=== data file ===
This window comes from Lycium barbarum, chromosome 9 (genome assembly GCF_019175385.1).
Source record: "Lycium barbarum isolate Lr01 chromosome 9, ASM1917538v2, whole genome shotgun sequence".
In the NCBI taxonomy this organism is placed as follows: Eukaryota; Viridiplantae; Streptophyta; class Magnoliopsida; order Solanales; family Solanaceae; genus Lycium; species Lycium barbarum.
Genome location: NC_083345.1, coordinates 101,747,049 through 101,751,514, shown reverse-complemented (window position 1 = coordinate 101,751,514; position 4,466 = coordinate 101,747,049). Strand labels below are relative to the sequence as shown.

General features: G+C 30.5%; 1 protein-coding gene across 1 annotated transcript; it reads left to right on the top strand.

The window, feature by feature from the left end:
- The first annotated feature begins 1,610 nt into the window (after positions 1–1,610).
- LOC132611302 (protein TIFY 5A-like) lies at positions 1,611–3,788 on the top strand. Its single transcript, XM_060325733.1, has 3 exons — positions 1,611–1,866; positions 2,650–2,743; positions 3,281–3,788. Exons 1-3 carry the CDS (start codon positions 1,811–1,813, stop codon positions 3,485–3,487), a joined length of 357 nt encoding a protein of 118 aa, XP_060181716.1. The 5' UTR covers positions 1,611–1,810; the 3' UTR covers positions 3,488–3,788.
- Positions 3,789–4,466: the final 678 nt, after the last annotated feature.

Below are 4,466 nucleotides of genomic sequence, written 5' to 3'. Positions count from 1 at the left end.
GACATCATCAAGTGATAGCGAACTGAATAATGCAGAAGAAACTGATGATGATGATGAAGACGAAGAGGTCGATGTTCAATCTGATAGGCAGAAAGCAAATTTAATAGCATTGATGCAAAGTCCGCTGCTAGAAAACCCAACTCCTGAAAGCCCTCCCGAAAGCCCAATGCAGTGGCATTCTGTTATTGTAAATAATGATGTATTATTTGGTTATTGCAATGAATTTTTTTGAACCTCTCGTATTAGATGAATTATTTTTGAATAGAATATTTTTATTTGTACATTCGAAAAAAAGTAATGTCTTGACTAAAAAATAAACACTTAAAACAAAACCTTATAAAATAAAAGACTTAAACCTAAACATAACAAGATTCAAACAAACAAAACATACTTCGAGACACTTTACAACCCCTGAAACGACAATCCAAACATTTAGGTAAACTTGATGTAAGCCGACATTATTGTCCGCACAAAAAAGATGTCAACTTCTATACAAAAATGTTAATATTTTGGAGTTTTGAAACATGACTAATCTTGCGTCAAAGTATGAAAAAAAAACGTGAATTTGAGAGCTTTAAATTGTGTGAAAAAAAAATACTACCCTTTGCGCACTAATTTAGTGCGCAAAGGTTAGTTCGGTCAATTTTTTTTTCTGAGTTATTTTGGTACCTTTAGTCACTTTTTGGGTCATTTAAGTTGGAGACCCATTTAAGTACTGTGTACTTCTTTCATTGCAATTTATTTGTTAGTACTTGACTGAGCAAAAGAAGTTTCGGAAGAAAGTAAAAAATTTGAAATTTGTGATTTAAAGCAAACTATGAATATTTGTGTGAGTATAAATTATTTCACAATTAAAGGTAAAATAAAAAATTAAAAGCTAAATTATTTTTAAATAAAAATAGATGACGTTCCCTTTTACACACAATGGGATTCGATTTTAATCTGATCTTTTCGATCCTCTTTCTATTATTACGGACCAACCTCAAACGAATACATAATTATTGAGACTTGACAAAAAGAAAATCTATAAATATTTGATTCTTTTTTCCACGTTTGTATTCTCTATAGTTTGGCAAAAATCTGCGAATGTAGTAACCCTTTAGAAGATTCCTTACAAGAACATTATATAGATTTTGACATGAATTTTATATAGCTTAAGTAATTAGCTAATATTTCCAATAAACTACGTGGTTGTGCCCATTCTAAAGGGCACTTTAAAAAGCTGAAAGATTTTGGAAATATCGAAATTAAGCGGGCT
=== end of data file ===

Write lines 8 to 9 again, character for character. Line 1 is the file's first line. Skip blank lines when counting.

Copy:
- LOC132611302 (protein TIFY 5A-like) lies at positions 1,611–3,788 on the top strand. Its single transcript, XM_060325733.1, has 3 exons — positions 1,611–1,866; positions 2,650–2,743; positions 3,281–3,788. Exons 1-3 carry the CDS (start codon positions 1,811–1,813, stop codon positions 3,485–3,487), a joined length of 357 nt encoding a protein of 118 aa, XP_060181716.1. The 5' UTR covers positions 1,611–1,810; the 3' UTR covers positions 3,488–3,788.
- Positions 3,789–4,466: the final 678 nt, after the last annotated feature.